AT&T cuts 80
Similar layoffs are planned
in three other areas,
an official says
AT&T Corp. plans to announce Tuesday morning that it will close its telemarketing center in Honolulu's Waterfront Plaza and lay off nearly 80 union workers and managers.
The closure, which was confirmed last night by AT&T spokesman Andy Backover, is part of a nationwide move to stop advertising and marketing to attract new local and long-distance customers after a regulatory decision made it more expensive for the company to lease lines from local telephone providers, such as Verizon Hawaii. AT&T said it instead plans to focus on gaining new business customers and building its Internet-based calling network.
In July, AT&T laid off about 70 employees at the same center, according to Bob McCulloch, contractual vice president of Local 9415 of the Communications Workers of America.
With the closure, AT&T will be left with about 300 workers in Hawaii serving businesses and the military, Backover said by telephone from New York. The telemarketing and billing workers laid off will receive severance packages, according to McCulloch. They also will receive job placement assistance, he said.
Backover said similar layoffs are planned next week in West Virginia, Massachusetts and Puerto Rico.
Although Hawaii's workers were not supposed to find out the bad news until next week, word leaked out earlier this week in West Virginia, McCulloch said. He said Hawaii's AT&T management at Waterfront Plaza told the workers of the layoffs after they started asking about it. About nine management jobs are included among the layoffs, according to McCulloch.
McCulloch said a 60-day plant closure notice will be filed next week, and the employees' last day of work will be Nov. 19.
AT&T, the nation's largest long-distance company, occupies three floors in one of the Waterfront Plaza towers, and two of those floors will be vacated, McCulloch said. The only presence in the tower will be the floor that contains network operating equipment. He said two technicians will remain there to oversee it.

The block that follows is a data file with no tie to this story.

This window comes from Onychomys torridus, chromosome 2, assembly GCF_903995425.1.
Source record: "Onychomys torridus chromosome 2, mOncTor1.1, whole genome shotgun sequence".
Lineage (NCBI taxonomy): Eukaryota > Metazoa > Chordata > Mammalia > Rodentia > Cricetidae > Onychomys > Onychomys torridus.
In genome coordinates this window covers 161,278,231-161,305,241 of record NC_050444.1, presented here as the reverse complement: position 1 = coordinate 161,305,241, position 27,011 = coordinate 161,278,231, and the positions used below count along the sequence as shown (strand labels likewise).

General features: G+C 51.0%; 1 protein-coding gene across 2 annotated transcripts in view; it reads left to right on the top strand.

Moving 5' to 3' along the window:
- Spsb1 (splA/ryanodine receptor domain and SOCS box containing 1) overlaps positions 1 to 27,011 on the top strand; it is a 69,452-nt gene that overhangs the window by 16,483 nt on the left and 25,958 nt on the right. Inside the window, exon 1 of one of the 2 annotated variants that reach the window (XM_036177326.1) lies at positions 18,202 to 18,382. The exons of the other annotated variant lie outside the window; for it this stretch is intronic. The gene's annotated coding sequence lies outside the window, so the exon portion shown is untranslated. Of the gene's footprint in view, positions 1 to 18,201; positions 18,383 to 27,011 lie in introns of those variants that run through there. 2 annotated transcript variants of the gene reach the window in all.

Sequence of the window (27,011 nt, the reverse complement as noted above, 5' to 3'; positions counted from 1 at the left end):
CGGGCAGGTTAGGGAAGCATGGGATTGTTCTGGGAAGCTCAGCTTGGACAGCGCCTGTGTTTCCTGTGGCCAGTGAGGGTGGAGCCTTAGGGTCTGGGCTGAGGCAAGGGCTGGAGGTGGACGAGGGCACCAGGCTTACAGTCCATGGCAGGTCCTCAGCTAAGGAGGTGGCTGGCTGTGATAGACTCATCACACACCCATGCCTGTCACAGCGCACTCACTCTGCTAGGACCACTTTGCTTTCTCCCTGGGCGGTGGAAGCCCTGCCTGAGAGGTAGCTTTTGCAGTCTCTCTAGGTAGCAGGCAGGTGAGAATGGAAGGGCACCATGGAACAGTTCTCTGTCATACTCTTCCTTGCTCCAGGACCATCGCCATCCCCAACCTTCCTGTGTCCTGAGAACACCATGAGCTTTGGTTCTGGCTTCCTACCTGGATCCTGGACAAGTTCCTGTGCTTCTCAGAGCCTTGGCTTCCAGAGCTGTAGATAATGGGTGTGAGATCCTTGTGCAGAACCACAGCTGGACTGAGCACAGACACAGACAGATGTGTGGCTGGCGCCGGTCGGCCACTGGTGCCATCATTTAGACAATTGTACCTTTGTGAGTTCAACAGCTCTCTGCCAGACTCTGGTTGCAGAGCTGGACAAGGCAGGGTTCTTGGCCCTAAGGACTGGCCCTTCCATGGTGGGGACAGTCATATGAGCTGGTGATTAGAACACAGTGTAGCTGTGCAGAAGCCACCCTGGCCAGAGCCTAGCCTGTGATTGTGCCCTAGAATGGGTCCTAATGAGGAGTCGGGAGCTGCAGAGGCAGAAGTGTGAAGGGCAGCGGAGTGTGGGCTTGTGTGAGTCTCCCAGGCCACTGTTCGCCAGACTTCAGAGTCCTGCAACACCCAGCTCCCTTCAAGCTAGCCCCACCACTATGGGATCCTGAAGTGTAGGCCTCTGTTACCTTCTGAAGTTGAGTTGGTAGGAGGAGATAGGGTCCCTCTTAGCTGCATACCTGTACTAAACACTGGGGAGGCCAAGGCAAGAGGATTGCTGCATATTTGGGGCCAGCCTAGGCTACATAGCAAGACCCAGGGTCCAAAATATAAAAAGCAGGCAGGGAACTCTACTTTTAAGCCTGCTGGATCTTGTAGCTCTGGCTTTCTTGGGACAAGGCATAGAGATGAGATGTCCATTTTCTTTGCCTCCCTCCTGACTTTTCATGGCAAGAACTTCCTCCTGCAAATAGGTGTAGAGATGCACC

"We'll be working with our members to do whatever we can to assist in placing them in other jobs and in obtaining training for other jobs," McCulloch said. "These are all very highly skilled employees, and the company and the union does have a training program that will allow members to continue training even after they have left the company."
Backover said the company had warned of additional layoffs when it announced second-quarter earnings in July that showed an 80 percent drop in earnings and a decline in revenues for the 18th consecutive period.
"It's not an easy decision," Backover said. "We've been reducing costs in many parts of the company to remain competitive in the industry. Clearly, these jobs affected in your state are the direct result of a regulatory decision that went against us, forcing us to move resources out of a business that we had been in: traditional consumer residential phone services."
The federal court decision, which was not appealed by the Bush administration and the Federal Communications Commission, overturned a federal rule that had governed phone competition and allowed companies such as AT&T to lease local residential phone lines at discounted rates. The change in policy meant that AT&T would be facing higher charges to lease those lines.
Backover said the company's strategy shift will mean the type of work being handled by the affected employees will be less prevalent within the company.
McCulloch said the earlier round of layoffs indicated that there could be additional layoffs.
"It wasn't a total shock, but we had no idea when this was announced (in July) that this office was going to close," McCulloch said. "We weren't aware of which offices were going to close until this happened."